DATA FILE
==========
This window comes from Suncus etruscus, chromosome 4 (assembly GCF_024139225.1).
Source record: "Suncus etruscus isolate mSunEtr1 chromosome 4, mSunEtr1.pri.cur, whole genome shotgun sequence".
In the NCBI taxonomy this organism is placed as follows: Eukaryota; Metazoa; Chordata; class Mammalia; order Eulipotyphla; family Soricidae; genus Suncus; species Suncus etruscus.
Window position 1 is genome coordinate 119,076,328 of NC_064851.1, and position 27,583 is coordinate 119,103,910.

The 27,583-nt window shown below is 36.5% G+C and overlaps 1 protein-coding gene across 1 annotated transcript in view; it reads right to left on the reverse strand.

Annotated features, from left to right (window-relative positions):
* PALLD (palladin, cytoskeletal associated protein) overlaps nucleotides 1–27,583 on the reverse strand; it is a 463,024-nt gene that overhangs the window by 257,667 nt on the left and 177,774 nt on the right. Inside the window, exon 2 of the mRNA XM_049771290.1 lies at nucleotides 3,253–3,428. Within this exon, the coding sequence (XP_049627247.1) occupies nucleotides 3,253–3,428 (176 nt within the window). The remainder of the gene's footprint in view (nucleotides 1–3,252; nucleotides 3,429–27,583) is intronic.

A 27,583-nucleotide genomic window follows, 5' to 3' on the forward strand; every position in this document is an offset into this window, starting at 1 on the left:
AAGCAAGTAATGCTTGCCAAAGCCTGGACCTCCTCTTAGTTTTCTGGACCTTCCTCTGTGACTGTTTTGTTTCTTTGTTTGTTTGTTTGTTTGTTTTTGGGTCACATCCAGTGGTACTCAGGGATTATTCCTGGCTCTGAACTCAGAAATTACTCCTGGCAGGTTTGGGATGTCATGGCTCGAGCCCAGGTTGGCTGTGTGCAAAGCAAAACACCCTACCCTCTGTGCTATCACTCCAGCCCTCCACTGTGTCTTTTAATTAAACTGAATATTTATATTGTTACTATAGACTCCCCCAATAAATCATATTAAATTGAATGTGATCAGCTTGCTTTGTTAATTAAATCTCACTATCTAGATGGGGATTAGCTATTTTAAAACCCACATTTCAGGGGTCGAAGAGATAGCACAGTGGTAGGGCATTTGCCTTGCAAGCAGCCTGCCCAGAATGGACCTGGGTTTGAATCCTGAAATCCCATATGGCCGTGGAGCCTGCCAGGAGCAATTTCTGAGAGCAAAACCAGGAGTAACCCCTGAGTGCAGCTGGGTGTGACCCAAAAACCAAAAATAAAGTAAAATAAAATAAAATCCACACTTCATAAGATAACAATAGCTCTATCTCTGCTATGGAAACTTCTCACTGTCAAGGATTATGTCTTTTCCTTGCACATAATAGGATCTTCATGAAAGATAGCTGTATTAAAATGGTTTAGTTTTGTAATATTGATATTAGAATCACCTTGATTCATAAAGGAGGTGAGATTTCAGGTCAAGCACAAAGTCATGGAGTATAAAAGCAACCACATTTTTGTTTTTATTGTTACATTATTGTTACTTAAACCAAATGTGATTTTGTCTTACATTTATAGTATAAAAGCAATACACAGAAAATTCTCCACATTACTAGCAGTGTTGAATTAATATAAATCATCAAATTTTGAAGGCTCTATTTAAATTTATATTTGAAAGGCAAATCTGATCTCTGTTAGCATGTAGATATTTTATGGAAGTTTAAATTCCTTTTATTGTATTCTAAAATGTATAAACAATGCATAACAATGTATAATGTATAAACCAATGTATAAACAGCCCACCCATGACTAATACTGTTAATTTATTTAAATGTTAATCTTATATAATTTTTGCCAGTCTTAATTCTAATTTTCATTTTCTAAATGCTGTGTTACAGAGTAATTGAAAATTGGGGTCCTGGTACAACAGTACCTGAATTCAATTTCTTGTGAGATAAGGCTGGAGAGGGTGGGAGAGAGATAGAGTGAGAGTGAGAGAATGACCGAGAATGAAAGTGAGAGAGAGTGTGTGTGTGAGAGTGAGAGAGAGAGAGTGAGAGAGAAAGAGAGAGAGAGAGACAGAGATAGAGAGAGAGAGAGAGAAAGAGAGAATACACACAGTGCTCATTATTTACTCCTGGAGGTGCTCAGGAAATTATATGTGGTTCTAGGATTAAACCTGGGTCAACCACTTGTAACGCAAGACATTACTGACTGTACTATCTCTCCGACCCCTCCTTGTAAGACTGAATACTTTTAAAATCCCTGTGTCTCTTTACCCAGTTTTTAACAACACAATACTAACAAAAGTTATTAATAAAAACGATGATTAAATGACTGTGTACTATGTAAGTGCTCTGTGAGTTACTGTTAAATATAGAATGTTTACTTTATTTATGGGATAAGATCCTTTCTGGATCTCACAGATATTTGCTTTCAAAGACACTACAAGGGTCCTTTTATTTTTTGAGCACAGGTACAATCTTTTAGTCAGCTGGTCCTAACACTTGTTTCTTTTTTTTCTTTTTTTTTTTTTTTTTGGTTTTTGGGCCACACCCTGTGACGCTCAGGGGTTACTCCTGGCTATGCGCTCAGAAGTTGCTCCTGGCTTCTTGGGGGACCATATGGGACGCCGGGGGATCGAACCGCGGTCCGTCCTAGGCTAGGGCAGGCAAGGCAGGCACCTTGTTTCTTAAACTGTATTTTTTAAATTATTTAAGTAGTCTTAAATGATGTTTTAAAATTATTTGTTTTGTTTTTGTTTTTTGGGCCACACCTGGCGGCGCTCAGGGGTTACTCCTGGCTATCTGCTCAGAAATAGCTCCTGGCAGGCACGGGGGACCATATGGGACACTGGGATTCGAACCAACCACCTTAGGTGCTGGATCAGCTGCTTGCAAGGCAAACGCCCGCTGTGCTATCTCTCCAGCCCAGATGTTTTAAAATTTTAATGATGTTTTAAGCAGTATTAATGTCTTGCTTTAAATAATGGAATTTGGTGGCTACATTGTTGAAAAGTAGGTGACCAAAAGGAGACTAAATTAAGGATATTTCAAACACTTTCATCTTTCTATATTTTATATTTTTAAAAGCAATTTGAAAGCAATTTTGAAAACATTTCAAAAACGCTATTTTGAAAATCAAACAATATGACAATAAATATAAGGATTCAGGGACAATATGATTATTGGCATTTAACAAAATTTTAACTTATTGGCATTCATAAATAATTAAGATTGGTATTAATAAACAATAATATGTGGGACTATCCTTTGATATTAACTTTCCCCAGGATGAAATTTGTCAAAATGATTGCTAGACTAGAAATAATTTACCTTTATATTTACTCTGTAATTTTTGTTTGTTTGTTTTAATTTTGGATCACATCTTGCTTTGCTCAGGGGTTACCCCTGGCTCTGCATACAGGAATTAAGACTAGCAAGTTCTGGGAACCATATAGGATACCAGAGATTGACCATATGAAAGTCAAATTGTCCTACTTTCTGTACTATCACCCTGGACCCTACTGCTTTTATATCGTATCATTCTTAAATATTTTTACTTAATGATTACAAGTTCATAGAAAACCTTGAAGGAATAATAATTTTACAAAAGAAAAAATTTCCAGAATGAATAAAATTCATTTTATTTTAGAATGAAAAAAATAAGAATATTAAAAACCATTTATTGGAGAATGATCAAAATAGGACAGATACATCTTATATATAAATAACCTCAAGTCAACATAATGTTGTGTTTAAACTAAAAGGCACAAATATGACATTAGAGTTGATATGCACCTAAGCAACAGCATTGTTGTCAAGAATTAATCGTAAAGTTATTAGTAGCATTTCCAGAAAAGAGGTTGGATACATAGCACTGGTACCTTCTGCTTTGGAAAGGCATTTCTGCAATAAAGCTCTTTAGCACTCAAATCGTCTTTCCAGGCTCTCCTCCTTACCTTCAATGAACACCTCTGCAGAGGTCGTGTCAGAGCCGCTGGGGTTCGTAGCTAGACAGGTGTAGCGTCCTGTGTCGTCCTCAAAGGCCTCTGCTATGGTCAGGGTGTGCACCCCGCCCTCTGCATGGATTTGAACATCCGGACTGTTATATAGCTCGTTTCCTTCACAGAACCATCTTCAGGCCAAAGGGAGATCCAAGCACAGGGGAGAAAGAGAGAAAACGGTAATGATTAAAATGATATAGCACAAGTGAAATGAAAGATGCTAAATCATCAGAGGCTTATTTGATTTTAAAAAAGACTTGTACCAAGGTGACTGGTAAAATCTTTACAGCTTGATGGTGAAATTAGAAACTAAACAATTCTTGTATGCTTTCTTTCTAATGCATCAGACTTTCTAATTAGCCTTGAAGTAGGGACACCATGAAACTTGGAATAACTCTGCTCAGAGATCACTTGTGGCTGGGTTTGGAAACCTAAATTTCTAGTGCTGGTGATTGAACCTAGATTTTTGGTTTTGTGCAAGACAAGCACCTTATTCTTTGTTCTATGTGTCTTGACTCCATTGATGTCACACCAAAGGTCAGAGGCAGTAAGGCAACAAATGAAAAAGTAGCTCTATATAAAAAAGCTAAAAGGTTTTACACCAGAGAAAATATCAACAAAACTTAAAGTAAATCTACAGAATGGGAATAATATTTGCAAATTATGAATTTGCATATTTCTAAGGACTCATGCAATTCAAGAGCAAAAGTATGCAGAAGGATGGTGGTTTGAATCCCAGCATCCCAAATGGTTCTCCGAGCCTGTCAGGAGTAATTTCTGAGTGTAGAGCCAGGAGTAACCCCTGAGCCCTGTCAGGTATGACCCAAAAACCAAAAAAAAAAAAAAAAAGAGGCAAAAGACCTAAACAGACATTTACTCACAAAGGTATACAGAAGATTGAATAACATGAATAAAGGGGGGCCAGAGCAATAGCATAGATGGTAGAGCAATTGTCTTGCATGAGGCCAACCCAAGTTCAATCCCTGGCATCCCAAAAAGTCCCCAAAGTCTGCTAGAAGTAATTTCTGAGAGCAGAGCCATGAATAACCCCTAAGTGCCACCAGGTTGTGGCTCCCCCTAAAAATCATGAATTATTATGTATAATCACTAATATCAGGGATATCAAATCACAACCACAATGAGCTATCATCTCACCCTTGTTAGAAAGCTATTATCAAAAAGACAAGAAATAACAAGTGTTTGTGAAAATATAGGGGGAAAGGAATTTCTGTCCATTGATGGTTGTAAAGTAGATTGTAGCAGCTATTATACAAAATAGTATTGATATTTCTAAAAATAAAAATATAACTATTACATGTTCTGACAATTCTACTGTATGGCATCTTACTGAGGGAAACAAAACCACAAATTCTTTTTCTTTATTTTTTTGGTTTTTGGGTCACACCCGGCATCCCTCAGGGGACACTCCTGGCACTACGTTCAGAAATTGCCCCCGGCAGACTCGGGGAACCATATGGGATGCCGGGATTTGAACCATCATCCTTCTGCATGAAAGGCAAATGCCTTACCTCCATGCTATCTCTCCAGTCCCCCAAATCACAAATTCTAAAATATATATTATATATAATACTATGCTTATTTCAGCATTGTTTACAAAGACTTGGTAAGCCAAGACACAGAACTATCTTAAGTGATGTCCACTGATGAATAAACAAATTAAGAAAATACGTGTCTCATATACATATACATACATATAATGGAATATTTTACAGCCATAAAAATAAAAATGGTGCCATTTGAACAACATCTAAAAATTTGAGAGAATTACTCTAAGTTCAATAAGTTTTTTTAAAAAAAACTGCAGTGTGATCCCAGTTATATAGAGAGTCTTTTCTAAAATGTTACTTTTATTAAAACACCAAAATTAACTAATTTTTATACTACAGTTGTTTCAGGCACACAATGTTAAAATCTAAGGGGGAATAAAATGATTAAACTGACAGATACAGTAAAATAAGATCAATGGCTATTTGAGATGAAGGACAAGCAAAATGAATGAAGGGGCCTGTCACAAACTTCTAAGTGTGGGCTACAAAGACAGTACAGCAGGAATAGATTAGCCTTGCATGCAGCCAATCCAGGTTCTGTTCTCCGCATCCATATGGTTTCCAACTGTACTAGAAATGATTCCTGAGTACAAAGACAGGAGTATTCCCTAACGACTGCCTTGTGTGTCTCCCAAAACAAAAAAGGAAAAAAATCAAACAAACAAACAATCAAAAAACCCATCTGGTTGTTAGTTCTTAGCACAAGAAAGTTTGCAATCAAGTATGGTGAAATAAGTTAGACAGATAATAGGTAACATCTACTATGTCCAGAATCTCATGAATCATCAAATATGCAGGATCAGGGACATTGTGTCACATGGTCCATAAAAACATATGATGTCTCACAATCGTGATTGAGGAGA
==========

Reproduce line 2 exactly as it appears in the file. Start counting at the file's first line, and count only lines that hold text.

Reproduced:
Source record: "Suncus etruscus isolate mSunEtr1 chromosome 4, mSunEtr1.pri.cur, whole genome shotgun sequence".